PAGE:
“We think we have wrapped our heads around what developers need to do to protect themselves and the set of things they need to do is not astoundingly large,” says Mike West, head of Chrome platform security and co chair of the World Wide Web Consortium web application security working group.
“The real work, and the reason that the browsers can’t do it on the developer’s behalf, is that the decisions that need to be made are application-specific. They’re going to involve an analysis of the things your server offers to the internet and the ways in which those things ought to be offered.”
It can even be done on Apple’s M1 Arm CPU with some modifications, albeit minor. According to Google, the test attack can leak data at a rate of 1kB per second on Chrome 88, Linux, and an Intel Skylake processor.
Google has also published a video of a successful test that you can watch below.
In addition to releasing the PoC, Google is making recommendations (Post-Spectre Web Development and Mitigating Side-Channel Attacks) on how web developers can improve site isolation to deny access to cross-origin resources, thus effectively mitigating Spectre-style hardware attacks
Such mitigations include Cross-Origin Resource Policy (CORP) and Fetch Metadata Request Headers, Cross-Origin Opener Policy (COOP), and Cross-Origin Embedder Policy (COEP), along with standard protections, such as the X-Frame-Options and X-Content-Type-Options headers, along with SameSite cookies.
While experimenting, Google also developed other PoCs with different properties. Some examples include:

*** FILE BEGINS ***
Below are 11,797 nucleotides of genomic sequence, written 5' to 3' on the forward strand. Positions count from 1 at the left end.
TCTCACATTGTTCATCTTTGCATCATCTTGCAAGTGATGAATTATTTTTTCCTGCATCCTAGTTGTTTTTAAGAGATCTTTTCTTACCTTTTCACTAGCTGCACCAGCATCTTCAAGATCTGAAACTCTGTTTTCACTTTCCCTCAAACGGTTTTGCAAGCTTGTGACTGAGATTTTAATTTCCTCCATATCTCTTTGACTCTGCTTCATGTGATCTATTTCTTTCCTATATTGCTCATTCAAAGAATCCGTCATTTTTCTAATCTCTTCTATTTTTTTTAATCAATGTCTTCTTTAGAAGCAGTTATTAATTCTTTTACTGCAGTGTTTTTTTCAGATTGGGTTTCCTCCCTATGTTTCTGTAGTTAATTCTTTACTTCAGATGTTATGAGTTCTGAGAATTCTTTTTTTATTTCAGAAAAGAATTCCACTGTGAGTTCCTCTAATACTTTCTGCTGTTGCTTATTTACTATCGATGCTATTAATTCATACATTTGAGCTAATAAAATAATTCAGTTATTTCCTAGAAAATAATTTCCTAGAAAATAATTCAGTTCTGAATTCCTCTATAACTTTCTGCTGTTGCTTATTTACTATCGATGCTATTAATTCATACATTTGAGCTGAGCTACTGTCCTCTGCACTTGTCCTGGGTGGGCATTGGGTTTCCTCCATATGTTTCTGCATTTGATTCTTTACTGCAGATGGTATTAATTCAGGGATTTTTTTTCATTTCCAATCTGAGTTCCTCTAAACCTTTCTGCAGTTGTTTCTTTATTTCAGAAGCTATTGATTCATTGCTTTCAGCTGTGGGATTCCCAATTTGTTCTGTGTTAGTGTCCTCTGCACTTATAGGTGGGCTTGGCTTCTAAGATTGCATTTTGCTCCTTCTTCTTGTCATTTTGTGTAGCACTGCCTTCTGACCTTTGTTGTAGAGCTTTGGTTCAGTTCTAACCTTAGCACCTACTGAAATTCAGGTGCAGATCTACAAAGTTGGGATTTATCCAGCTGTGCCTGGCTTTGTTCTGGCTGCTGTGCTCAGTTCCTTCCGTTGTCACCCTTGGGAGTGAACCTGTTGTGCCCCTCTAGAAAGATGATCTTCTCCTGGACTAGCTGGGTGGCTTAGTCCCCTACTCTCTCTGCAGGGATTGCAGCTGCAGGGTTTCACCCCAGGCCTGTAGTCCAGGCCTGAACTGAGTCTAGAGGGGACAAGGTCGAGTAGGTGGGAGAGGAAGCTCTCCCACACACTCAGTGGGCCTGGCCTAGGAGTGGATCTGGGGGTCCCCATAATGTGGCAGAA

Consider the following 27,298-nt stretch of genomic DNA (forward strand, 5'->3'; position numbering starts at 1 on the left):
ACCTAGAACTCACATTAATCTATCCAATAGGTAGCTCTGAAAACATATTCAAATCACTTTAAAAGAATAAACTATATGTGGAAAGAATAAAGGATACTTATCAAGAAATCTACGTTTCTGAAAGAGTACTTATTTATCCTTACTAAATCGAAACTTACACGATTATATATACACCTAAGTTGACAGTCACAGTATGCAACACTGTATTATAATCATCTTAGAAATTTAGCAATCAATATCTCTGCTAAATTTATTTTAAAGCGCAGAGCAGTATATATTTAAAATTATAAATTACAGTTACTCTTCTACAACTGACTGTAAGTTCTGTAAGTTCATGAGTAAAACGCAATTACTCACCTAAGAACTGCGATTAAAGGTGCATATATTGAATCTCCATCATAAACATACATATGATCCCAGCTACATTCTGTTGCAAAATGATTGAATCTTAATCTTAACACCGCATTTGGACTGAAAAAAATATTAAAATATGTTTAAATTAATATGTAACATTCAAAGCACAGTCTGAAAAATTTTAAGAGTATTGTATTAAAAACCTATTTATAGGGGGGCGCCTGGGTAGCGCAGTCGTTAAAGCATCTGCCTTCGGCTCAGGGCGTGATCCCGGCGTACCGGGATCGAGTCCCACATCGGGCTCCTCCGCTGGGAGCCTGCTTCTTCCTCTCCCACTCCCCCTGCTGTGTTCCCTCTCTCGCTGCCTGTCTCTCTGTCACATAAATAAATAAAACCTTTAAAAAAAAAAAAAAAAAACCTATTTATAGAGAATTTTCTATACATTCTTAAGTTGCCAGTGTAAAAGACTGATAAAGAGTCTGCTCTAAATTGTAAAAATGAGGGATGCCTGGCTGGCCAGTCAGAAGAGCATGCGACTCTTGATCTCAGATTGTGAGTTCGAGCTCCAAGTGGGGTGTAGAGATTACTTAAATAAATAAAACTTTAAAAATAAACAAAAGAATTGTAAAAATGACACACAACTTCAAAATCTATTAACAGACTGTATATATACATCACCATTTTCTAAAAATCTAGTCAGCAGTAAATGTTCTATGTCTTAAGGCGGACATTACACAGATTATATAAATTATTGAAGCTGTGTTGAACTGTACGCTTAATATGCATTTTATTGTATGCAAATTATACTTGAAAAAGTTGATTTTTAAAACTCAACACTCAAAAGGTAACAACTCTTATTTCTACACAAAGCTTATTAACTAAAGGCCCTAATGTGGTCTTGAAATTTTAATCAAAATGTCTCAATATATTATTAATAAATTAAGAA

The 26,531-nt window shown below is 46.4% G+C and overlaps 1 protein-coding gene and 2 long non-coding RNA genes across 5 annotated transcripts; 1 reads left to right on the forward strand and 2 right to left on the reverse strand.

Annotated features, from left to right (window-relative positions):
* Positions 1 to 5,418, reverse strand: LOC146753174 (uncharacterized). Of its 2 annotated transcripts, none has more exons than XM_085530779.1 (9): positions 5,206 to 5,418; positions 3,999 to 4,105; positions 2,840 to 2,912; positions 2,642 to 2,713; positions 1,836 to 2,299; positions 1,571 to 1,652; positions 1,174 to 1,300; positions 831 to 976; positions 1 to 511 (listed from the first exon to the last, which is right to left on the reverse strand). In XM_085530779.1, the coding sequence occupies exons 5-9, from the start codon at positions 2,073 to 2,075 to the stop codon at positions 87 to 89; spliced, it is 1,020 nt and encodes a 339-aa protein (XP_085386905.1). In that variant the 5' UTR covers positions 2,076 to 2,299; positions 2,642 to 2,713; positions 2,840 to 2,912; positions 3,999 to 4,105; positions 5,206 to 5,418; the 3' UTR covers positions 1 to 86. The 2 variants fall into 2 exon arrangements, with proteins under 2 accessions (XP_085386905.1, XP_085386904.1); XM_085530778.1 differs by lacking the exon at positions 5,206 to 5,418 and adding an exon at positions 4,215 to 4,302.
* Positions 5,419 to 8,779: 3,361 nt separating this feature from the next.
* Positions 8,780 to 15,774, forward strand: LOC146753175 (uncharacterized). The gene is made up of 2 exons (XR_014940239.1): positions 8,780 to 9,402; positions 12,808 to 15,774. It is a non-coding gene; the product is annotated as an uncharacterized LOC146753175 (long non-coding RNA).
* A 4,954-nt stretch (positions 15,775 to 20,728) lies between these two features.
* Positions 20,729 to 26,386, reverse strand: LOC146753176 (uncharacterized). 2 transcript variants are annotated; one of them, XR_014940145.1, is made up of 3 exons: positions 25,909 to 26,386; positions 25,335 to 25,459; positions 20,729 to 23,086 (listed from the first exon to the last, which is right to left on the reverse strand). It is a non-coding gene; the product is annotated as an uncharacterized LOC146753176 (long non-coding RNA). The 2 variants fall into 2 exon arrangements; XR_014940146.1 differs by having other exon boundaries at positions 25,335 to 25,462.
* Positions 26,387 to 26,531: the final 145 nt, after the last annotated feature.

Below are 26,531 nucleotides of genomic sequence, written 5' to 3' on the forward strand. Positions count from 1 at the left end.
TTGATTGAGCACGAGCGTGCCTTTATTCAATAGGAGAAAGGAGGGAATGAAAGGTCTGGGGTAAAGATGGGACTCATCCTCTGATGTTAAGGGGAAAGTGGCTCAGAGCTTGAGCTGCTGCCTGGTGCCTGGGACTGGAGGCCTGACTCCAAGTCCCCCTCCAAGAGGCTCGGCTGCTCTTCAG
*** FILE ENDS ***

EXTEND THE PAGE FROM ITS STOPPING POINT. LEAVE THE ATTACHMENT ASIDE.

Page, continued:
- A PoC which can leak 8kB/s of data at a cost of reduced stability using now() as a timer with 5?s precision.
- A PoC which leaks data at 60B/s using timers with a precision of 1ms or worse.
The chief components of the PoC are a Spectre version 1 “gadget” or code that triggers attacker-controlled transient execution; and a side-channel or a way to observe side effects of the transient execution.
Stephen Röttger and Artur Janc, Google information security engineers explain, “While Google and other browser vendors have developed mitigations for Spectre, such as Site Isolation, they don’t prevent exploitation of Spectre.”
“Rather, [these mitigations] protect sensitive data from being present in parts of the memory from which they can be read by the attacker,”
They continue to explain further that, while operating system and web browser developers have implemented important built-in protections where possible (including Site Isolation with out-of-process iframes and Cross-Origin Read Blocking in Google Chrome, or Project Fission in Firefox), the design of existing web APIs still makes it possible for data to inadvertently flow into an attacker’s process.
Google’s push for additional Spectre defense recommendations is still under preliminary consideration through W3C. Google has also released a new prototype Chrome extension called Spectroscope that scans an application to find resources that may require enabling additional defenses.
Stay tuned for more tech news!